The Bishop's Grand Palace

Written by  Sergio Raimondi

The splendours of the Villa Mensa, rich in history and memories, are being revived.

Built in the Copparo area close to Sabbioncello San Vittore, sheltered on the left bank of the Po di Volano, the great Episcopal Palace of Ferrara still displays its majesty even today after over five hundred years of history. The palace is still standing largely thanks to its location on one of the mounds inexplicably present in the area since ancient times. More commonly known as the “villa of the mensa”(being part of the property belonging to the “mensa”, that is to say the revenues then owed to the prelates of the Church), it is known that the palace-come-castle was commissioned in 1482 by Bartolomeo della Rovere, then bishop of Ferrara, a pious Franciscan friar who was the nephew of the pontiff then ruling, Pope Sixtus IV. The bishop decided to construct the villa right there in Sabbioncello rather than anywhere else since that was the location of the majority of the property which formed his revenue. It was also easily and quickly reached from Ferrara, travelling down the Volano river in a state galley. A further advantage was that many of the most important noble families of the city had long held villas or summer dwellings sited on the lands bordering on the chosen location. But in choosing to build on this precise spot the Bishop of Ferrara was also making a provocative gesture, seeking to reaffirm his own inalienable rights of ownership and authority over territory which for centuries had been, and remained, the subject of continual arguments with the adjacent Archbishopric of Ravenna over the delicate question of boundaries. This quarrel had created a strategic importance for Sabbioncello which the small town would otherwise never have achieved. Constructed in order to act as a home for its founder and also to act as a “working court” for the bishop’s staff, the villa also developed a notable history of its own. Through the centuries it offered “bodily comforts and spiritual peace” to a long series of personalities, both famous and not (many ecclesiastical, other secular), as amply documented by the records which remain to us. For some of these individuals, far from the image which has been constructed in the popular imagination, Villa Mensa more often than not actually provided an excellent opportunity to take part in formative encounters or to dedicate themselves to their own spiritual exercises. In this way, as for others, it enabled people to gain some rest as well as some relaxation, perhaps through hunting or fishing, or perhaps through the entertainments which were organised there from time to time. Among the many important guests there have been those who, as revealed by several sources, chose to spend the last days of their lives in the villa, finding it to be an oasis of peace (one - but by no means the only such example - was Cardinal Filippo Filonardi who died there in 1834). Others, on the contrary, have taken advantage of this beautiful and isolated residence to hold sumptuous receptions or cheerful slap-up dinners - as in the case of Ippolito I d’Este. Though remodelled several times over the centuries, the “Villa Mensa” still boasts an unmistakeable fifteenth century facade, elongated by two crenellated walls which enclose various internal courtyards. It has a polygonal form with a great central cloistered courtyard, harmoniously enriched by a chapel (called “the chapel of Pallegrino”) and by a high watchtower, subsequently used as a dovecote. The main entrance is under a generous portico with six arches. It leads via a staircase to the upper floor where the room of honour stands out, along with the delegation room and what was once the bishop’s private chapel. The remains of the antique décor is still to be found in various rooms, demonstrating that the villa was enriched by a series of frescoes, some of which – according to certain sources – were carried out by Girolamo da Carpi as well as by the Filippi brothers. The villa was almost totally ruined by the ravages of time and man’s neglect, but it was nevertheless placed on the UNESCO list of ‘heritage to rescue’ and in 2002 two willing buyers were finally found in the form of the Comune di Copparo and the Provincial Administration of Ferrara.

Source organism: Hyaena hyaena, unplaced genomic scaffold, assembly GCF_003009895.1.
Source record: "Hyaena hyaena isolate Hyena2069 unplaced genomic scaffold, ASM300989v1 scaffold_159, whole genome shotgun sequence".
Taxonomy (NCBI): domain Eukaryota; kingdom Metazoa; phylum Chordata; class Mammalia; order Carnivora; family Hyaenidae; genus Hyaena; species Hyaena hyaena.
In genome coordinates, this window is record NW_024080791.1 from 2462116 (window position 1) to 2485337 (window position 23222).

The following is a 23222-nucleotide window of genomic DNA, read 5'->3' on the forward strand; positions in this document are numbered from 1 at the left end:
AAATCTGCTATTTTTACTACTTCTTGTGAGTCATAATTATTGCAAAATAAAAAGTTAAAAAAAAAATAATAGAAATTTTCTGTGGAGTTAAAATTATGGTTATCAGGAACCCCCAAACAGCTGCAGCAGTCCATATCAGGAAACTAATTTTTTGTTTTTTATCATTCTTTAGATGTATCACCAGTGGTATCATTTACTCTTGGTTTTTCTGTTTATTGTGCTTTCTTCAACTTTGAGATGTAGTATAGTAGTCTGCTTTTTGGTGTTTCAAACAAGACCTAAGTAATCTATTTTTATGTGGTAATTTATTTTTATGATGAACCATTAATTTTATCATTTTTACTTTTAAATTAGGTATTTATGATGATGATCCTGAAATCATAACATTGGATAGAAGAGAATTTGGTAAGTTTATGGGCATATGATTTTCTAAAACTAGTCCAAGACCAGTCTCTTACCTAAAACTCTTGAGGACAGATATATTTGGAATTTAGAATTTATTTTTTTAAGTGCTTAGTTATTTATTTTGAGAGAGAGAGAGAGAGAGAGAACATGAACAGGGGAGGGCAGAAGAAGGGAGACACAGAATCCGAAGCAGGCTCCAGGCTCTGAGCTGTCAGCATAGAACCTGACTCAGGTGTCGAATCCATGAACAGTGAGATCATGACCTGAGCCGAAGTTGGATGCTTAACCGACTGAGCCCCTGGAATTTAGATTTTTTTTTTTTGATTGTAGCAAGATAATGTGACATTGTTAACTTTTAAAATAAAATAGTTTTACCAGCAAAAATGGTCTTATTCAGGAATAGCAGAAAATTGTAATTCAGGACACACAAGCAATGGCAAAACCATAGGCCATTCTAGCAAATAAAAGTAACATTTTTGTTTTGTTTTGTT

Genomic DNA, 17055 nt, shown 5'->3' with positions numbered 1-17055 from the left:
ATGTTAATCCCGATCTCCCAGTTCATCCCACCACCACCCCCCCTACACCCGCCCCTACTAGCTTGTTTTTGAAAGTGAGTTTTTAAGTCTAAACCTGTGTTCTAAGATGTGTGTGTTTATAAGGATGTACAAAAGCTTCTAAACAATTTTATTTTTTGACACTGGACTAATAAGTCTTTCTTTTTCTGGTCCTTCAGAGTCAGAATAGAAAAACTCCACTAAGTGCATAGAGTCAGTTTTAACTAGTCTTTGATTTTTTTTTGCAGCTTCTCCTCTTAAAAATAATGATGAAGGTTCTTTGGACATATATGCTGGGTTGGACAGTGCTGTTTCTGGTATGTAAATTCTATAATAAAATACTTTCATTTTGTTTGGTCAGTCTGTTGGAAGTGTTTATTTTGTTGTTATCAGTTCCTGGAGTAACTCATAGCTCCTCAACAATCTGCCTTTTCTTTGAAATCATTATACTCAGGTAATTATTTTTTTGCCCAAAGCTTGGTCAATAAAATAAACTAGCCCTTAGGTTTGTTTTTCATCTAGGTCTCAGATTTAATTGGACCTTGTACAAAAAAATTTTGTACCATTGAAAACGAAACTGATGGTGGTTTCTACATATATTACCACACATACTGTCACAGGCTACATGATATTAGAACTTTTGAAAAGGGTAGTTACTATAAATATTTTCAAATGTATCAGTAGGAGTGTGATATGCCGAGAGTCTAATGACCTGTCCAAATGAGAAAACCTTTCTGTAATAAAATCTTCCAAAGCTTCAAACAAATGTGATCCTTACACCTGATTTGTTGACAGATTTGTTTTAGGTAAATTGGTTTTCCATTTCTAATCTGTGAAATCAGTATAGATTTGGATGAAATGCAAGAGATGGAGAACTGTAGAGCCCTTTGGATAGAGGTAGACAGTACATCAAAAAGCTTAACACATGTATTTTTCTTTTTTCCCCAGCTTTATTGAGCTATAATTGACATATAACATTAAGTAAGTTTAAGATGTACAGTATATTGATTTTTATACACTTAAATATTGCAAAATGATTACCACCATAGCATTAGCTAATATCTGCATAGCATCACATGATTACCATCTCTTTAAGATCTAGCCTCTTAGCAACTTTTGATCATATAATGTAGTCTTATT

This providential joint commitment has not only enabled the cessation of the processes of decay and devastation of this monument, but will also enable the fifteenth century “villa della mensa” to become a precious and functional testimony to Ferrara’s history.